Use a trial upgrade to find potential issues (SharePoint Foundation 2010)
Published: May 12, 2010
Before you begin the process of upgrading from Windows SharePoint Services 3.0 to Microsoft SharePoint Foundation 2010, you will want to test the upgrade process to make sure that you know exactly what you have to do to have a successful upgrade. By using a trial upgrade to test the process, you can find out:
What customizations you have in your environment, so that you can plan for how to deal with them during upgrade.
Whether you should upgrade your hardware to make your upgrade run more efficiently and more quickly.
The timing for your upgrade, or how long upgrade will take for your environment.
What you need to plan for, operationally — for example, resources to have available.
In addition, you can use the trial upgrade to become familiar with the upgrade tools and the process itself, so that you know what to expect when you go through the actual process. Through testing, you can find out:
Which special cases apply to your environment and which upgrade approach will be most efficient for you?
What does the upgrade user interface look like? How do you know when you have finished one phase and are moving through another?
Where are the log files, and how do you read them? What information do they provide?
Which techniques can you use to mitigate downtime?
This article provides basic steps for testing upgrade, and it gives recommendations for reviewing the results and adjusting your upgrade plans based on what you learn during the tests.
In this article:
In addition, the following resources can be helpful when you test your upgrade process:
SharePoint Products 2010 Upgrade Worksheet
Use this worksheet to record information about your environment while you test your upgrade. Download the worksheet from http://go.microsoft.com/fwlink/p/?LinkId=179928.
Microsoft SharePoint 2010 Products - Test Your Upgrade Process model
This poster has a visual display of information about testing your upgrade process. Download the poster from http://go.microsoft.com/fwlink/p/?LinkId=166303.
Set up a test environment
You can use either virtual or physical hardware to test the upgrade process. Every environment is unique, so there are no general guidelines for how long upgrade will take or how difficult a particular customization will be to upgrade. The best way to gauge how your upgrade will go is to perform a series of trial upgrades.
When you create your test environment:
Make your test farm as similar as possible to your real farm — for example, hardware, software, and space available.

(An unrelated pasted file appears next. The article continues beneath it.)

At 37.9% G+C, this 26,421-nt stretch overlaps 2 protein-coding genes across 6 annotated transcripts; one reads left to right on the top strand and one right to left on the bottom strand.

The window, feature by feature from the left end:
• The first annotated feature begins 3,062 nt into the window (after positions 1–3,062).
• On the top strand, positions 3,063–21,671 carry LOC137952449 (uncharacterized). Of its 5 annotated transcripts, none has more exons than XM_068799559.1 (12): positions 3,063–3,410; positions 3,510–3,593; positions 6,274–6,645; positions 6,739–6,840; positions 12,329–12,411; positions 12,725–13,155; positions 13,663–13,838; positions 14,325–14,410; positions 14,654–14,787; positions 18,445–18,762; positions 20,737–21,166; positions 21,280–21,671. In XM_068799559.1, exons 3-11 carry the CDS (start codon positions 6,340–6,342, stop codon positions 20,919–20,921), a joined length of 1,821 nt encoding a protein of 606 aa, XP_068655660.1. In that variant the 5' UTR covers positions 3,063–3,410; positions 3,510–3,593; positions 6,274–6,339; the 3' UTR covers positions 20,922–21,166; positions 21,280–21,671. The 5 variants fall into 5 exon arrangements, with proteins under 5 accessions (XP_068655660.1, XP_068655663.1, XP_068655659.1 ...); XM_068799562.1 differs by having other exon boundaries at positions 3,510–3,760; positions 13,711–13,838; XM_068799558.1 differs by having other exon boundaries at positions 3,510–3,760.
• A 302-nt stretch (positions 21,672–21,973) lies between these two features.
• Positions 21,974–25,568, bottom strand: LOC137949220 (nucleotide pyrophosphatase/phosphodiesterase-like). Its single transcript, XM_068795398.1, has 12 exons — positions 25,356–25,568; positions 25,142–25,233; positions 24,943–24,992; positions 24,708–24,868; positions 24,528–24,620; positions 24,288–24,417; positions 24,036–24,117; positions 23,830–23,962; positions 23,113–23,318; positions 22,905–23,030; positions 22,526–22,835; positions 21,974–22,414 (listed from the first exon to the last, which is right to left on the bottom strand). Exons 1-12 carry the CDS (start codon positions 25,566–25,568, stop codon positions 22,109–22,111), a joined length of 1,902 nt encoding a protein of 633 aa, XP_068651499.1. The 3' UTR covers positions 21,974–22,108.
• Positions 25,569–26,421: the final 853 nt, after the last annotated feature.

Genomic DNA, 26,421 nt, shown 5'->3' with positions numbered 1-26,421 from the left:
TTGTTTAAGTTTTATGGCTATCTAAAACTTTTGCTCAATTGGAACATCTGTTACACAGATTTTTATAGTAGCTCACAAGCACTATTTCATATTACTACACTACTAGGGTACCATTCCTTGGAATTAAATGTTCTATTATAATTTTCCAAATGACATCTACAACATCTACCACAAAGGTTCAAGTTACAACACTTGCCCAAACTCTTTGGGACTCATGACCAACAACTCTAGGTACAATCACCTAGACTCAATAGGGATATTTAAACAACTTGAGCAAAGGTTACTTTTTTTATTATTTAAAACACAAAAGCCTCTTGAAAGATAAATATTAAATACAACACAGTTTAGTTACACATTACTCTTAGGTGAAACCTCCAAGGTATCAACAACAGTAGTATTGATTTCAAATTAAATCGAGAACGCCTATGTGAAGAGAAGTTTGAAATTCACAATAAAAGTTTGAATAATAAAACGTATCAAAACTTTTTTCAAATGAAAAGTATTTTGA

Use the same URLs in your test farm as in your real farm. (Otherwise, you will waste time diagnosing issues relating to the URLs that will not come up in the real upgrade.)
Be sure that you transfer all of your settings and customizations to the test environment. The section Identify and install customizations provides information about gathering this information.
Using a virtual test environment
When you test by using a virtualized environment, you do not need a lot of hardware. You can replicate your environment by using just two servers that are running Hyper-V. One server has images for the front-end Web servers and application servers, and the other server has images for the database servers.
Using a physical test environment
When you test by using a physical environment, you need to replicate your entire server farm environment as closely as possible. If you simplify the number of front-end Web servers, application servers, or database servers too much, you will not have an accurate estimate of how long the upgrade process will take and you may not account for complications that arise from interactions between servers in the same role (such as SQL Server transactions). If you have multiple servers in a role in your original farm, use at least two servers for that role in the test farm to test for such issues.
Additional test environments for database attach upgrade
If you are using the database attach upgrade approach, you might need to create one additional test environment: a single server farm that is running Windows SharePoint Services 3.0 that you can use to run the pre-upgrade checker before you attempt to upgrade the data.
You can avoid this step by running the pre-upgrade checker on your existing production farm.
Identify and install customizations
To have an accurate test process, you must find all the customizations in your current environment and copy them to the test environment. For more information about the types of customizations you need to identify, see Determine how to handle customizations (SharePoint Foundation 2010).
Use the pre-upgrade checker to identify site definitions, site templates, and features in your environment.
The pre-upgrade checker steps through each site collection and generates a report about the state of each site. It also saves list definition information for each list. You can review the reports to find issues and address them before you start the upgrade process. Unlike the pre-upgrade scan tool for Windows SharePoint Services 3.0, the pre-upgrade checker is a read-only tool and does not change your sites. For more information about this tool and steps for running it, see Pre-upgrade scanning and reporting for future releases (Windows SharePoint Services) and Run the pre-upgrade checker (SharePoint Foundation 2010).